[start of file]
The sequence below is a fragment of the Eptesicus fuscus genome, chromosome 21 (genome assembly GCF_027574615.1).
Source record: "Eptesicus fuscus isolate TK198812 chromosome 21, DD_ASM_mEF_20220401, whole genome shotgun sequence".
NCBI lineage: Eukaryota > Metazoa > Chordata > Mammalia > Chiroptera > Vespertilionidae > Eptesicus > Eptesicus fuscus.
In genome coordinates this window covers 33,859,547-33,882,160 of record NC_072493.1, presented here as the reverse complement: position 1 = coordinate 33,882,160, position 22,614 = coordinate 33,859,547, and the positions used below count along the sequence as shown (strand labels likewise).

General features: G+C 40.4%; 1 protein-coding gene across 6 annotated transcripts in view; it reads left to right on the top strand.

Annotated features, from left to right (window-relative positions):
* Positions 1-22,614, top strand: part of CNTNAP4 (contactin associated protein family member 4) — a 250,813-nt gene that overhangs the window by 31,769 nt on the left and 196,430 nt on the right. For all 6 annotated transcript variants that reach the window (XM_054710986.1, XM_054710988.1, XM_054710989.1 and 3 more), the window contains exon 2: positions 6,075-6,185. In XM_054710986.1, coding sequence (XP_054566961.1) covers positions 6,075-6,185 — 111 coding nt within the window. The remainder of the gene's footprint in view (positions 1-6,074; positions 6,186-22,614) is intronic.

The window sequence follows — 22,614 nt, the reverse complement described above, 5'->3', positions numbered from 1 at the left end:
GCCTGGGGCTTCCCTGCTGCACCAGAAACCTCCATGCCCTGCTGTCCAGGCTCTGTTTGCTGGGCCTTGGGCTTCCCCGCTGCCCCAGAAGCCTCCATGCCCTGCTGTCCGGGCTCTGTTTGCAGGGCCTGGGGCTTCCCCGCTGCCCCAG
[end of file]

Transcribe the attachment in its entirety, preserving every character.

The sequence below is a fragment of the Eptesicus fuscus genome, chromosome 21 (genome assembly GCF_027574615.1).
Source record: "Eptesicus fuscus isolate TK198812 chromosome 21, DD_ASM_mEF_20220401, whole genome shotgun sequence".
NCBI lineage: Eukaryota > Metazoa > Chordata > Mammalia > Chiroptera > Vespertilionidae > Eptesicus > Eptesicus fuscus.
In genome coordinates this window covers 33,859,547-33,882,160 of record NC_072493.1, presented here as the reverse complement: position 1 = coordinate 33,882,160, position 22,614 = coordinate 33,859,547, and the positions used below count along the sequence as shown (strand labels likewise).

General features: G+C 40.4%; 1 protein-coding gene across 6 annotated transcripts in view; it reads left to right on the top strand.

Annotated features, from left to right (window-relative positions):
* Positions 1-22,614, top strand: part of CNTNAP4 (contactin associated protein family member 4) — a 250,813-nt gene that overhangs the window by 31,769 nt on the left and 196,430 nt on the right. For all 6 annotated transcript variants that reach the window (XM_054710986.1, XM_054710988.1, XM_054710989.1 and 3 more), the window contains exon 2: positions 6,075-6,185. In XM_054710986.1, coding sequence (XP_054566961.1) covers positions 6,075-6,185 — 111 coding nt within the window. The remainder of the gene's footprint in view (positions 1-6,074; positions 6,186-22,614) is intronic.

The window sequence follows — 22,614 nt, the reverse complement described above, 5'->3', positions numbered from 1 at the left end:
GCCTGGGGCTTCCCTGCTGCACCAGAAACCTCCATGCCCTGCTGTCCAGGCTCTGTTTGCTGGGCCTTGGGCTTCCCCGCTGCCCCAGAAGCCTCCATGCCCTGCTGTCCGGGCTCTGTTTGCAGGGCCTGGGGCTTCCCCGCTGCCCCAG